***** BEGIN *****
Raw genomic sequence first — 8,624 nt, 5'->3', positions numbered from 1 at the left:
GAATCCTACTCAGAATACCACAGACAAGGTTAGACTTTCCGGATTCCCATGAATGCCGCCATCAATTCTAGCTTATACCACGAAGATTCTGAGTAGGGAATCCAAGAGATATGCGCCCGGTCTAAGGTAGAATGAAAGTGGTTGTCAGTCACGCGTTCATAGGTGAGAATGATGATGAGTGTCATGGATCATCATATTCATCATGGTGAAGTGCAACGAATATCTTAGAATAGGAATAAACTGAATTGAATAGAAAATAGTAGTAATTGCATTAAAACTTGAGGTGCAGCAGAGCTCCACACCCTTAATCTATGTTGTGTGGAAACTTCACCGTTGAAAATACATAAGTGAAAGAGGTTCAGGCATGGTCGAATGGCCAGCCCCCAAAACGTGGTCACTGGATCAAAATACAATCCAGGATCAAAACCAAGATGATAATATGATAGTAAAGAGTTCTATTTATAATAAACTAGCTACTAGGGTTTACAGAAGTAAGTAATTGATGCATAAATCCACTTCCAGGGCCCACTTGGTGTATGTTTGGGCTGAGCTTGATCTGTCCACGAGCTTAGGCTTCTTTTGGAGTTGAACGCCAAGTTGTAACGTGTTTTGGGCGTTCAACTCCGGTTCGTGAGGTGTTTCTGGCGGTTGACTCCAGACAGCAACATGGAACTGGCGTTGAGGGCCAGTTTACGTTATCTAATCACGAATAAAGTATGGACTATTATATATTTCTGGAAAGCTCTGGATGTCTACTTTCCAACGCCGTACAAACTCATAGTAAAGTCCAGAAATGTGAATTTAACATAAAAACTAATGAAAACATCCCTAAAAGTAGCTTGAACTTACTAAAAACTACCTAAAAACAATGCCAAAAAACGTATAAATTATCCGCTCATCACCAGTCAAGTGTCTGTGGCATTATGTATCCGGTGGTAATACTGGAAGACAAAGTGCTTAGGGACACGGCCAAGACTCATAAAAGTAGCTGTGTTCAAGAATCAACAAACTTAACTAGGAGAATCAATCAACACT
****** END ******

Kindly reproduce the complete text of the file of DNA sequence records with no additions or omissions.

Raw genomic sequence first — 8,624 nt, 5'->3', positions numbered from 1 at the left:
GAATCCTACTCAGAATACCACAGACAAGGTTAGACTTTCCGGATTCCCATGAATGCCGCCATCAATTCTAGCTTATACCACGAAGATTCTGAGTAGGGAATCCAAGAGATATGCGCCCGGTCTAAGGTAGAATGAAAGTGGTTGTCAGTCACGCGTTCATAGGTGAGAATGATGATGAGTGTCATGGATCATCATATTCATCATGGTGAAGTGCAACGAATATCTTAGAATAGGAATAAACTGAATTGAATAGAAAATAGTAGTAATTGCATTAAAACTTGAGGTGCAGCAGAGCTCCACACCCTTAATCTATGTTGTGTGGAAACTTCACCGTTGAAAATACATAAGTGAAAGAGGTTCAGGCATGGTCGAATGGCCAGCCCCCAAAACGTGGTCACTGGATCAAAATACAATCCAGGATCAAAACCAAGATGATAATATGATAGTAAAGAGTTCTATTTATAATAAACTAGCTACTAGGGTTTACAGAAGTAAGTAATTGATGCATAAATCCACTTCCAGGGCCCACTTGGTGTATGTTTGGGCTGAGCTTGATCTGTCCACGAGCTTAGGCTTCTTTTGGAGTTGAACGCCAAGTTGTAACGTGTTTTGGGCGTTCAACTCCGGTTCGTGAGGTGTTTCTGGCGGTTGACTCCAGACAGCAACATGGAACTGGCGTTGAGGGCCAGTTTACGTTATCTAATCACGAATAAAGTATGGACTATTATATATTTCTGGAAAGCTCTGGATGTCTACTTTCCAACGCCGTACAAACTCATAGTAAAGTCCAGAAATGTGAATTTAACATAAAAACTAATGAAAACATCCCTAAAAGTAGCTTGAACTTACTAAAAACTACCTAAAAACAATGCCAAAAAACGTATAAATTATCCGCTCATCACCAGTCAAGTGTCTGTGGCATTATGTATCCGGTGGTAATACTGGAAGACAAAGTGCTTAGGGACACGGCCAAGACTCATAAAAGTAGCTGTGTTCAAGAATCAACAAACTTAACTAGGAGAATCAATCAACACT